The pigments in fluorescent inks absorb ultraviolet energy invisible to the human eye and then transmit them back as longer waves in the visible spectrum.
Fluorescent inks can be printed in either visible or invisible forms, which change color when subjected to shortwave light or long-wave light.
Historically these inks have been used for fraud protection, but are now used for promotional and other applications. The availability of pigments (short wave) for fraud protection is strictly controlled to preserve the authenticity of such inks.
For some applications , Cyan, Magenta, and Yellow process inks can be replaced with their fluorescent equivalents to create high impact graphics.
Originally limited to screen printing, the pigments now have sufficient strength to permit colors to be printed in one impression by lithography, flexo and gravure.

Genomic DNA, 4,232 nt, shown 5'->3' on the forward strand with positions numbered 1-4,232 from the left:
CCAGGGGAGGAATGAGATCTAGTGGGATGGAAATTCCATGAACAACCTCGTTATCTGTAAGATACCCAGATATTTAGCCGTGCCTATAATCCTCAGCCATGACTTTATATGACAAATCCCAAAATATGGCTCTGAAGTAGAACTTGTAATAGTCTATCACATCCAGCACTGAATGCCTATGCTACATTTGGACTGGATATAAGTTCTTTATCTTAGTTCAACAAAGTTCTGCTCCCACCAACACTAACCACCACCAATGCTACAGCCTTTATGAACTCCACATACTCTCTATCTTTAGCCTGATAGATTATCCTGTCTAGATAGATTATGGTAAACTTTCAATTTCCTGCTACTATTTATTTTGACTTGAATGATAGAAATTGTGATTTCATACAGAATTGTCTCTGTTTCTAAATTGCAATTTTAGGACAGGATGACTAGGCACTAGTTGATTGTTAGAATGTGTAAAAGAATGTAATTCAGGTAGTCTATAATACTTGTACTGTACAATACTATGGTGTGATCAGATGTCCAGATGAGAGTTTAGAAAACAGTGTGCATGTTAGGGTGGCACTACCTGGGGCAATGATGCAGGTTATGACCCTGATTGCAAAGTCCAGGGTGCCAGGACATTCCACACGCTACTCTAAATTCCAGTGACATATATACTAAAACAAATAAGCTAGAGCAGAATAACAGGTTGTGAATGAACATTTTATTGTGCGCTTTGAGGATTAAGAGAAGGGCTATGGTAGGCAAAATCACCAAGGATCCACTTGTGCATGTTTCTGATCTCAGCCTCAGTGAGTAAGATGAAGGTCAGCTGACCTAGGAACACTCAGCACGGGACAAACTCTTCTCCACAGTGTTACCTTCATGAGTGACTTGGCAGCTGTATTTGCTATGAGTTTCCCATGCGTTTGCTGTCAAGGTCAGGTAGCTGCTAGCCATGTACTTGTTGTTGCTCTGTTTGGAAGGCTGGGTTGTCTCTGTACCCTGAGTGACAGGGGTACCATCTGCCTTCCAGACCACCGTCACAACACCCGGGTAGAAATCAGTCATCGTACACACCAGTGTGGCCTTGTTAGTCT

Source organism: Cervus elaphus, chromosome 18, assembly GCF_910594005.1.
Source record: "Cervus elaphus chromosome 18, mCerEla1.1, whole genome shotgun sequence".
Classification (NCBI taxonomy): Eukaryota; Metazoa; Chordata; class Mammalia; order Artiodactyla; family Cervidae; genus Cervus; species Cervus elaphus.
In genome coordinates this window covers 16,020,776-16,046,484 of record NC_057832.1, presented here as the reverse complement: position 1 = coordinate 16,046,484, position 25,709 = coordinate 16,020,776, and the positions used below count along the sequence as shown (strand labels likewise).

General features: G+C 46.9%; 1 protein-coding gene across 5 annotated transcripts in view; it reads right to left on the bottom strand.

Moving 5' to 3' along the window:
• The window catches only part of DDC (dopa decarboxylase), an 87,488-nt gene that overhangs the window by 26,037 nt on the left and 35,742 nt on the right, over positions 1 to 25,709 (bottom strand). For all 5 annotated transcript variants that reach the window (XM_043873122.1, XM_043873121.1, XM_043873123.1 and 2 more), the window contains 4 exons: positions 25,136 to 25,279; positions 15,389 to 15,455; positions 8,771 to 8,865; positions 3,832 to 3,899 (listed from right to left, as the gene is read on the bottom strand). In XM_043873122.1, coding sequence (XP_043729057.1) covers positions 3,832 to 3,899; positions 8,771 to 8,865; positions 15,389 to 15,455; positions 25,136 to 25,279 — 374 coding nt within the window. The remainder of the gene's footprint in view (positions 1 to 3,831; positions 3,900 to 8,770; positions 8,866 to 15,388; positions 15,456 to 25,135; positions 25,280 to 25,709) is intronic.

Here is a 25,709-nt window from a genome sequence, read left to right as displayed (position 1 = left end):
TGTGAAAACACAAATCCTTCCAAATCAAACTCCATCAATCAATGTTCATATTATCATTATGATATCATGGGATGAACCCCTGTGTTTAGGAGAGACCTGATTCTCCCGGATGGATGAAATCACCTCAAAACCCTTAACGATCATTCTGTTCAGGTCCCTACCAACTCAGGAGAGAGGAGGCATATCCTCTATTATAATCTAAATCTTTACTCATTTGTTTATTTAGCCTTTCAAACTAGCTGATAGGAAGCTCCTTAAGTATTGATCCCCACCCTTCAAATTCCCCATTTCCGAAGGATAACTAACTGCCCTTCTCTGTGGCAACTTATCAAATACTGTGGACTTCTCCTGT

INVISIBLE FLUORESCENT INKS
These inks are invisible under normal lighting conditions, but glow in a variety of colors when exposed to UV light (Figure 10.8).
Figure 10.8 - Invisible fluorescent inks – invisible message revealed under UV-A black light
Commonly known as ‘glow in the dark’ inks, phosphorescence occurs when a compound, after excitation ceases, continues to glow for a finite amount of time. This period of continued light emission or ‘afterglow’ will range from a few milliseconds to some hours.
This phenomenon can be used to characterize phosphors, or as a trigger in a machine readable system. They can also be used for promotional or decorative purposes. Items printed with photo-luminescent pigments have to be first charged in ambient light to allow them to then glow in the dark. The ink is transparent and can be printed by the screen or flexographic process.
Phosphorescent Inks will emit a green or in some cases a pale blue glow.
OPTICALLY VARIABLE INKS
Optically variable inks (OVI) are inks which appear to change color when viewed from different angles. These inks go from a color to clear depending on the angle of the light.